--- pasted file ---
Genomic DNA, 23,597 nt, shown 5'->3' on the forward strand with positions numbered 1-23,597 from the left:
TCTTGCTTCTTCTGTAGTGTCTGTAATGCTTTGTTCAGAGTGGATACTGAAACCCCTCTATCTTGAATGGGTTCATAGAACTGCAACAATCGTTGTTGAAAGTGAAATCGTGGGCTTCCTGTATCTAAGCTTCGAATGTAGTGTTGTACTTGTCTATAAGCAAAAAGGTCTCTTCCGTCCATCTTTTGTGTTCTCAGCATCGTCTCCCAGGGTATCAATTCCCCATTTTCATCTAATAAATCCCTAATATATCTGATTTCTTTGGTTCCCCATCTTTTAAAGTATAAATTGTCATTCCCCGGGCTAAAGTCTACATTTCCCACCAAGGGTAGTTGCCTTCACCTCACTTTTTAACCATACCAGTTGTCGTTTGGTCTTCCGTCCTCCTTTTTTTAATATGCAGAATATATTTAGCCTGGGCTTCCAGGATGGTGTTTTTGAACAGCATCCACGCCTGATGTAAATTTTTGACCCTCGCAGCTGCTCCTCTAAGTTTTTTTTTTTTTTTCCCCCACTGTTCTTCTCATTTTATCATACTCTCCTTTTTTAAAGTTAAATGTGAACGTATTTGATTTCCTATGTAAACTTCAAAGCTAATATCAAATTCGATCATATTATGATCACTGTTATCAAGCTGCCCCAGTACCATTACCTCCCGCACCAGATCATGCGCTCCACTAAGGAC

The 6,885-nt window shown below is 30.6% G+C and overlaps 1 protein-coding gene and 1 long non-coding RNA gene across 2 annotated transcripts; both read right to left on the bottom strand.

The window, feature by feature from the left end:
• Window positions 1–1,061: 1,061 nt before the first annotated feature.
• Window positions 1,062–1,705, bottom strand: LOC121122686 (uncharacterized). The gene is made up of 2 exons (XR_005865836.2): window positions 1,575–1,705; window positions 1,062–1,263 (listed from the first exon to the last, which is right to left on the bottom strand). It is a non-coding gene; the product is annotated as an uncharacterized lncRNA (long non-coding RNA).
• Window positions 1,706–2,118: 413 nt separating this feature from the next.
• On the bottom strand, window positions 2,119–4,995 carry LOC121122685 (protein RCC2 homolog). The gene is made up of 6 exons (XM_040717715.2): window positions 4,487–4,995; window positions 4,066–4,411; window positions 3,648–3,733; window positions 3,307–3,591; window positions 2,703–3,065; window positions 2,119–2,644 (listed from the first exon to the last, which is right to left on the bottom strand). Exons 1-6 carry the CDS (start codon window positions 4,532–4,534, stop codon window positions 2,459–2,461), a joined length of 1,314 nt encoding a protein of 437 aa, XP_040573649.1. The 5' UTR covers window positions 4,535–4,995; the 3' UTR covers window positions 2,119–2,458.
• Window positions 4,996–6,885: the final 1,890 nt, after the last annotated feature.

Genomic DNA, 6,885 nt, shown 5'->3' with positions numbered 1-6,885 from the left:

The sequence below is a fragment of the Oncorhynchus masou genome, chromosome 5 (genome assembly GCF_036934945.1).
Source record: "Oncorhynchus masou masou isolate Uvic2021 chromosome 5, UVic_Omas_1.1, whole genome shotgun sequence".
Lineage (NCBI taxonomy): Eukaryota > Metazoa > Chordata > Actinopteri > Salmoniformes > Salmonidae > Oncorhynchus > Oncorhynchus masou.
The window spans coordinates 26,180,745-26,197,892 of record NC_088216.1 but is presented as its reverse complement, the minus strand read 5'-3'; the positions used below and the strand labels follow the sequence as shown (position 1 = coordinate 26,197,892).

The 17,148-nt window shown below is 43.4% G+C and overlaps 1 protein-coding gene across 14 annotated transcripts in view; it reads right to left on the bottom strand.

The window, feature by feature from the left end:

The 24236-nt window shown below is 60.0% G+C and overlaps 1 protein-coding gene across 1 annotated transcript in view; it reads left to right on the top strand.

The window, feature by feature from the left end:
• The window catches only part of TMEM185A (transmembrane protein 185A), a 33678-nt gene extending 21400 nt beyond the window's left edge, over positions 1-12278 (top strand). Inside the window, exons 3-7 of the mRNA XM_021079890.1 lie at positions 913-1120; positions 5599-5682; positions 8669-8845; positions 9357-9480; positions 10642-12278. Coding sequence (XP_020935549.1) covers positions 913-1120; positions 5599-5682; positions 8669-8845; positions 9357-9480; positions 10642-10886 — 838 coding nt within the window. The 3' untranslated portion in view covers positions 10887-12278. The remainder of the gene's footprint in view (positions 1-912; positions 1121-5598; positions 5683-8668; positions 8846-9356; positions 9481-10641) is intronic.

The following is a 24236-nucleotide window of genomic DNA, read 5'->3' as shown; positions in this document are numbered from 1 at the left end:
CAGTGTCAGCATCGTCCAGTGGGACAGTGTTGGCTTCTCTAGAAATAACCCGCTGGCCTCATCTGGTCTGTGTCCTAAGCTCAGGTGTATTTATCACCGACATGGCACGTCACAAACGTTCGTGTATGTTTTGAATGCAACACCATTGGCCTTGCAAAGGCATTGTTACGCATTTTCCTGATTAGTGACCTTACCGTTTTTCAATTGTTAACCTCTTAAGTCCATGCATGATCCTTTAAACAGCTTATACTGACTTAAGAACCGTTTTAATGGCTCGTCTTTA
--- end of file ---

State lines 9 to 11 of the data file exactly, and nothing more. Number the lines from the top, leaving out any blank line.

• Window positions 4,996–6,885: the final 1,890 nt, after the last annotated feature.

Genomic DNA, 6,885 nt, shown 5'->3' with positions numbered 1-6,885 from the left:

The sequence below is a fragment of the Oncorhynchus masou genome, chromosome 5 (genome assembly GCF_036934945.1).